There’s still many moons to go before the 2016-17 varsity basketball season.
But that’s not stopping local returning players from putting work in during the summer in an effort to polish their respective crafts before the next year.
The Houma-Thibodaux area is home to two high school summer leagues – one at E.D. White and another at Ellender – each designed to give local athletes a chance to stay on the floor during the offseason months.
The E.D. White league competes on Tuesday and Thursday nights. Competition at Ellender takes place on Monday and Wednesday.
The chance to be on the floor throughout the summer is invaluable, according to the coaches asked. They all agree that the opportunities boost the quality of basketball in our area.
“It’s a great opportunity,” Terrebonne boys’ basketball coach Derek Szush said. “If we win, we win. If we lose, we lose. It’s about getting the kids reps against other opponents. It’s a good thing. It’s growing, and I think it’s something that’s good to see.”
“It’s invaluable experience,” H.L. Bourgeois boys’ basketball coach Andrew Caillouet added. “It gives us a chance to play everybody and to get kids a chance to be put in situations they’re not accustomed to seeing or can’t see in practice. I think it’s a really good thing.”
Philosophies differ slightly among local coaches in terms of how to manage players and competitiveness within summer league games.
Some don’t care at all whether their team wins or loses, while others make an effort to play their top players in the final minutes to learn how to finish games.
But everyone agrees that the leagues give teams opportunities to play as many kids as possible.
Caillouet said he plays his full roster during summer games – often mixing and matching players to get them comfortable in certain situations.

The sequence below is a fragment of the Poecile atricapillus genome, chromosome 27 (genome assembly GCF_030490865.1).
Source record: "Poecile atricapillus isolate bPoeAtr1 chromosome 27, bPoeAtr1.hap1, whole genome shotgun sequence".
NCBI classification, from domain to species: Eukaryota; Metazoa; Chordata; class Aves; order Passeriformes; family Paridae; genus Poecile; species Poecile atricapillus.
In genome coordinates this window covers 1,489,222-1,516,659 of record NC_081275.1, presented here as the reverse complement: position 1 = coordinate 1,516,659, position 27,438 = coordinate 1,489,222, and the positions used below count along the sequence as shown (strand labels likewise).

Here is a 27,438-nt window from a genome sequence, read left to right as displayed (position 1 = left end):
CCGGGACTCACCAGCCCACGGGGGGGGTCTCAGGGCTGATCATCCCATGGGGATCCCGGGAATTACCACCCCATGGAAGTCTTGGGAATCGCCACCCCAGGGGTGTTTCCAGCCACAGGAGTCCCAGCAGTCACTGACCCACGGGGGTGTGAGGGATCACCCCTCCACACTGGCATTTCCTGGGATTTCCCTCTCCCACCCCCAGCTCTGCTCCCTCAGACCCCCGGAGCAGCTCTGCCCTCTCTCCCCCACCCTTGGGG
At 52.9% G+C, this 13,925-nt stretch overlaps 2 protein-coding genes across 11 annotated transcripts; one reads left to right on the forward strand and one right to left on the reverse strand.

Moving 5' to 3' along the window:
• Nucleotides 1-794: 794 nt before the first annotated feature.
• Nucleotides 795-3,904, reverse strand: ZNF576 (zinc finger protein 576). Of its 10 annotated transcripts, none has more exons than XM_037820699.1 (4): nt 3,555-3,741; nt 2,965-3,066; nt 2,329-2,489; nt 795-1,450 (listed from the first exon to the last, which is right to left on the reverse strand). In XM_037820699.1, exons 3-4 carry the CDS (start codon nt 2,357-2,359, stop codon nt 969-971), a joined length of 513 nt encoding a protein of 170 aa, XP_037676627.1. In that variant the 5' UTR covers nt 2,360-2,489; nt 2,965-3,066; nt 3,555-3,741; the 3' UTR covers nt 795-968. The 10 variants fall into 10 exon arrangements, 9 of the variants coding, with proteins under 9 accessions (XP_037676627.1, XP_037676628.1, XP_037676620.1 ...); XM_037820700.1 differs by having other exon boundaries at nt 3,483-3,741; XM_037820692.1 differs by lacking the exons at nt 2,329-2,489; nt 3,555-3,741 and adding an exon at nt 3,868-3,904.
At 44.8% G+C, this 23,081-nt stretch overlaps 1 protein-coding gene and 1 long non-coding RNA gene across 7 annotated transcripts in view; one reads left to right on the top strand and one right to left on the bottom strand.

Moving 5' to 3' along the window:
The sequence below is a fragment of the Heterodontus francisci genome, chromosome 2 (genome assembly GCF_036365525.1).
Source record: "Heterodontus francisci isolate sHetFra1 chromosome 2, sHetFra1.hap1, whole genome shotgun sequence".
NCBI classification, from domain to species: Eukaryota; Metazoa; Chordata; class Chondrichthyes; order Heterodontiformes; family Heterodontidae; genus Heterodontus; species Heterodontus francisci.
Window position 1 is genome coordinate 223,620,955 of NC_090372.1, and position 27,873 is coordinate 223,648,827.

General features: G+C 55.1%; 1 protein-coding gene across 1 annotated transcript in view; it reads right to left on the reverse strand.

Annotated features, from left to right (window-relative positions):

He said he’ll often put younger players into situations they’ve never experienced to see how they’ll react – a luxury that isn’t present during the often-stressful varsity slate where every win matters for playoff seeding.
“If I’m going to bring 10 or 12 kids, I am going to get them all in the game,” Caillouet said. “It may vary in the time that they play, but I think every kid deserves at least five minutes of time in each game.”
South Lafourche boys’ basketball coach Brian Callais agrees. He, too, often works a 10 or 12-man rotation in games – if not even larger.
The coach said the floor time helps slow the game down for his team, which consists of many players who will be receiving their first significant varsity minutes next spring.
“We have a lot of new guys,” Callais said. “We have guys who haven’t played much varsity ball who we will be relying heavily upon this next season. It’s a good test to see them get a chance to compete and learn against other opponents.”
The opportunities also give coaches a chance to tinker against live opposition.
Caillouet said summer ball is the ideal time to try new things – including the full-court pressure defense the Braves have been working on throughout the summer.
The Braves have also tweaked one of their offensive sets to try and be more efficient when the season rolls around.
At Terrebonne, the idea is the same, and the Tigers are tinkering and tweaking things to try and find what works best before the games start to count.
But Szush said what’s more important than X’s and O’s for his team is mentality and learning how to win at a high level – something the Tigers have consistently done throughout the summer, which included a solid showing at the LSU team camp a few weeks ago.
“We were in so many close games last year. We have to learn to win those types of games,” Szush said. “We opened the summer with South Lafourche and couldn’t finish the game late. Then we went to LSU and closed out every close game we had there – every game was within four or five points late. That’s what it’s about. That’s what we’re learning how to do, and we’re happy with what we’ve seen so far.”
And because there are two leagues, it also gives coaches a chance to double-dip and give some junior varsity kids a look, too.
The Braves play in both leagues – one of two teams locally to compete at both E.D. White and Ellender. Terrebonne double-dips, as well.
The strategy for both teams is the same. They both play their varsity guys at E.D. White and their JV kids at Ellender.
Doing the math, that’s 20-plus players on both teams who are getting nearly a full season’s worth of work.
That, coaches say, just can’t be beat.
“There’s so much now over the summer – so much more than there ever used to be,” Szush said. “But that’s good. It’s a good thing. And it helps us all get better, which is what this all really is about.”